Poor isolation. As opposed to most in-ears that provide extreme amounts of passive isolation, these earbuds - due to their open design and minimal seal - have very poor isolation. They offer no isolation below 1KHz, and above that, barely achieve more than 9dB of isolation.
Very good leakage. Although these earbuds have an open design, they don't leak as much as open-back over-ear headphones. However, they leak considerably more than closed, tightly-sealed in-ears. These headphones barely leak below 2KHz. The profile of the leakage that happens above that frequency is quite narrow, so despite its relatively high volume, won't be bothersome to people around you in most situations.
- 100% SpNR
No active features.
No compatible app.
- 10% Bluetooth
- 32% Wired
- 10% Base/Dock
- 22% Wireless Range
- 25% Latency
- 79% Multi-Device Pairing
- 20% NFC
- 0% PS4 Compatible
- 0% Xbox One Compatible
- 13% Analog
- 9% USB
- 26% PS4 Compatible
- 26% Xbox One Compatible
- 26% PC Compatible
- 4% Optical Input
- 22% Line In
- 4% Line Out
- 22% USB Input
- 4% RCA Input
- 9% PS4 Compatible
- 9% Xbox One Compatible
- 9% PC Compatible
- 2% Power Supply
- 13% Dock Charging
In the box
- Bose SoundSport Headphones
- Earbud tips (x3)
- Carrying case
Questions & Answers
The SoundSport In-Ear does produce adequate amounts of bass and high-bass, the roll-off only affects low-bass (sub-bass). The roll-off means that the sub-bass level is lower than it should be, and doesn't mean that they are not able to produce any sub-bass. Also, low-bass is quite hard to hear especially on In-Ears, therefore its absence won't be as detrimental to the sound as bass or high-bass. So we agree that the Bass score doesn't necessarily reflect the subjective experience of bass with these headphones. We are currently working on improving our scoring and an update should be out in the near future.
Thanks for your comments.
As mentioned in a previous answer, we agree that our Bass score for the SoundSport In-Ear is too low and doesn't necessarily reflect the subjective experience of it. In order to fix that we have to improve our scoring infrastructure, which takes a bit of time, but it's coming in the near future.
It is also true that we have some leakage issues with our HMS II.3 dummy head, which makes some of our Bass measurements not reflect the subjective experience. We are considering purchasing a new dummy head with the purpose of fixing this issue. However, we almost only experience bass leakage issues with closed-back over-ear headphones that have small/shallow ear cups. We rarely experience this with in-ear headphones, and almost never with open-back headphones, since they don't rely on a seal to create bass. The SoundSport In-Ear doesn't rely on seal to create its bass either (which creates the very open soundstage), so we don't have a reason to think we are experiencing leakage issues with the SoundSport In-Ear.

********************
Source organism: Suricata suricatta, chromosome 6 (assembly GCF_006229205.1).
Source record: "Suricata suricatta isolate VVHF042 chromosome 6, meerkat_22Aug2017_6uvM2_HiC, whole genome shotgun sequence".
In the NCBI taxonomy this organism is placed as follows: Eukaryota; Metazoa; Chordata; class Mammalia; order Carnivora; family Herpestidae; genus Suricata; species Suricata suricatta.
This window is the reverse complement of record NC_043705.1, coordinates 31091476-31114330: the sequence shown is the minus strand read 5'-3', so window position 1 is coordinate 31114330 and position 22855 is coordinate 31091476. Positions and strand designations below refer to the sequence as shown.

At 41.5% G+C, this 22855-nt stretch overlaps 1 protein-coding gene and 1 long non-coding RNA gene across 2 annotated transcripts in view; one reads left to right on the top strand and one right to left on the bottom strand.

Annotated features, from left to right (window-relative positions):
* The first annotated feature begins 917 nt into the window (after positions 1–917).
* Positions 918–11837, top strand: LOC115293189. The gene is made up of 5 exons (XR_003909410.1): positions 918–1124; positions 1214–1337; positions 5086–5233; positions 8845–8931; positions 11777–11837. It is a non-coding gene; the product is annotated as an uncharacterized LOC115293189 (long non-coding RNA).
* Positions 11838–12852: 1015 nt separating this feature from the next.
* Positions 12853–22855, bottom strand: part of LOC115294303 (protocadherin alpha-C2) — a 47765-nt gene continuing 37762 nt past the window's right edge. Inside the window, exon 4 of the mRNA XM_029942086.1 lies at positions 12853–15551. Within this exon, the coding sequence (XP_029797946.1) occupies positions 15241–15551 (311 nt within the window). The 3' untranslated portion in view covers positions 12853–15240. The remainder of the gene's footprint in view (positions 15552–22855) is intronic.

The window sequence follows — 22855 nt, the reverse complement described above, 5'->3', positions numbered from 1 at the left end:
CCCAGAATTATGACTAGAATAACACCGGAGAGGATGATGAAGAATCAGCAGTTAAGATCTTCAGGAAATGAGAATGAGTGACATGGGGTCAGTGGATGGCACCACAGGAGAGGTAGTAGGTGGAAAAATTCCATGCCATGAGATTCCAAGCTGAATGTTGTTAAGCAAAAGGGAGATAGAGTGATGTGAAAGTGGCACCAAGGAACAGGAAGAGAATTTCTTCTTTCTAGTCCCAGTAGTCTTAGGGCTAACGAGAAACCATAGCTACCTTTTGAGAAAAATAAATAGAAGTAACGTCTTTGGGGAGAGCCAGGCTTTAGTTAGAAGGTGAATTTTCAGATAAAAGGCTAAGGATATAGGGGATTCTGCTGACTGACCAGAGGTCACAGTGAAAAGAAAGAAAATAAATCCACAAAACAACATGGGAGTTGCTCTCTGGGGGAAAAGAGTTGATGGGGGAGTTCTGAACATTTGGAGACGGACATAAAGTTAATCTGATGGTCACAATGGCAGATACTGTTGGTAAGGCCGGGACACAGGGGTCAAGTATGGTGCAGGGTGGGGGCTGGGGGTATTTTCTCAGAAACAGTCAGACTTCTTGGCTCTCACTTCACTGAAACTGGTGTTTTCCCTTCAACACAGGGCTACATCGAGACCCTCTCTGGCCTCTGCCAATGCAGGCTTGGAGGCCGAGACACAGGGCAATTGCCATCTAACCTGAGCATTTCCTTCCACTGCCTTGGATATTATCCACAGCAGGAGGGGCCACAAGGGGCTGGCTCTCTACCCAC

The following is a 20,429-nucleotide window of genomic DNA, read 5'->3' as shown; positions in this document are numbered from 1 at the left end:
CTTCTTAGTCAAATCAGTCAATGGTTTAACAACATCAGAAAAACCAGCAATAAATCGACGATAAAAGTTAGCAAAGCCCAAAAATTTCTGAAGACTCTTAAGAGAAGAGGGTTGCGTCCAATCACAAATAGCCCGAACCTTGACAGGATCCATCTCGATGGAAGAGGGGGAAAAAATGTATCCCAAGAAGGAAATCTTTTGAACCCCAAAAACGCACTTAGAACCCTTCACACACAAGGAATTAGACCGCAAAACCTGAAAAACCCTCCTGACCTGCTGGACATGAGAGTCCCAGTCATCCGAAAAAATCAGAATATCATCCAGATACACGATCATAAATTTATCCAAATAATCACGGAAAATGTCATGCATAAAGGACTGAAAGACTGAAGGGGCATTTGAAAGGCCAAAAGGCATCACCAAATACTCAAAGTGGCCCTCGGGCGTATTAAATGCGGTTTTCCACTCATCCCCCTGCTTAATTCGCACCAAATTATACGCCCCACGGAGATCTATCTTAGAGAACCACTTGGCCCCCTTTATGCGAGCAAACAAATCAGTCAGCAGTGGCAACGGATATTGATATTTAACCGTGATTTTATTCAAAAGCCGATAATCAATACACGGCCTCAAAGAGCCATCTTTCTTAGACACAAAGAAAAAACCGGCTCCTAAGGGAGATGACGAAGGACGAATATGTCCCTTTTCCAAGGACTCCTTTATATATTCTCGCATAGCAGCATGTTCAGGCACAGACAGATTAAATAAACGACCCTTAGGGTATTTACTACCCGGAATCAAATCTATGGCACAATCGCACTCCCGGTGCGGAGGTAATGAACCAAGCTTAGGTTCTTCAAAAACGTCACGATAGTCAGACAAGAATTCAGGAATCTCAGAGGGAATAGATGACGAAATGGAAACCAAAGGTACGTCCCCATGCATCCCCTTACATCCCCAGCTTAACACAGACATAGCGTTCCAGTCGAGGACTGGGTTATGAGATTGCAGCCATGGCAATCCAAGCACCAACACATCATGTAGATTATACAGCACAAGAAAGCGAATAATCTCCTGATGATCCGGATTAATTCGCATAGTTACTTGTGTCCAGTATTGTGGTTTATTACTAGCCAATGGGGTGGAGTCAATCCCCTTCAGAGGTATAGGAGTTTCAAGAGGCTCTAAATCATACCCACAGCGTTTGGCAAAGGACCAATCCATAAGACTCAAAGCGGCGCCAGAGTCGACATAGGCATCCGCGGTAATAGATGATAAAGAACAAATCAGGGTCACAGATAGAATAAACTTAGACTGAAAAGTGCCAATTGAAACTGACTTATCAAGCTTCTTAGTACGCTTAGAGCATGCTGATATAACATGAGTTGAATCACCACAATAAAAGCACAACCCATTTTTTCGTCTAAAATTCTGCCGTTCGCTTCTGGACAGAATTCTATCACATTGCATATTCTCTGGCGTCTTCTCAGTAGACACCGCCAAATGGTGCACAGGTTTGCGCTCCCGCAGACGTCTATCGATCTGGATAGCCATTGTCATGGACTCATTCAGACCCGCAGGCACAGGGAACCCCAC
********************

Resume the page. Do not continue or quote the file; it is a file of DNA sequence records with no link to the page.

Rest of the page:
We are not familiar with the IE2, so can't comment on that. But we do have the SoundTrue Ultra In-Ear and SoundSport Wireless in the office, and the SoundSport In-Ear ranks as less bass-heavy compared to the other two both in objective measurements and subjective listening tests. Both of these have a better seal than the SoundSport In-Ear which reflected in their isolation/openness scores. We are open to being wrong, but at the moment our best guess is that sub-bass is just very hard to hear on headphones.
The SoundSport In-Ear is currently our highest rated in-ear/earbud for Soundstage, but we agree that the score of 4.6 doesn't necessarily reflect the openness of these headphones. Fixing this also requires an upgrade to our scoring infrastructure. As a side note, we are very careful with the terminology used in our reviews in order to keep things clear (click on the blue question marks for more). That's why we try to avoid using the term "wide" too much in our reviews, since headphones by design sound too wide compared to a stereo speaker setup. We would like to think openness/spaciousness is different from width. Since width in stereo content usually refers to the amount of correlation between the L/R channels, and that would be shown in our Correlated Crosstalk test.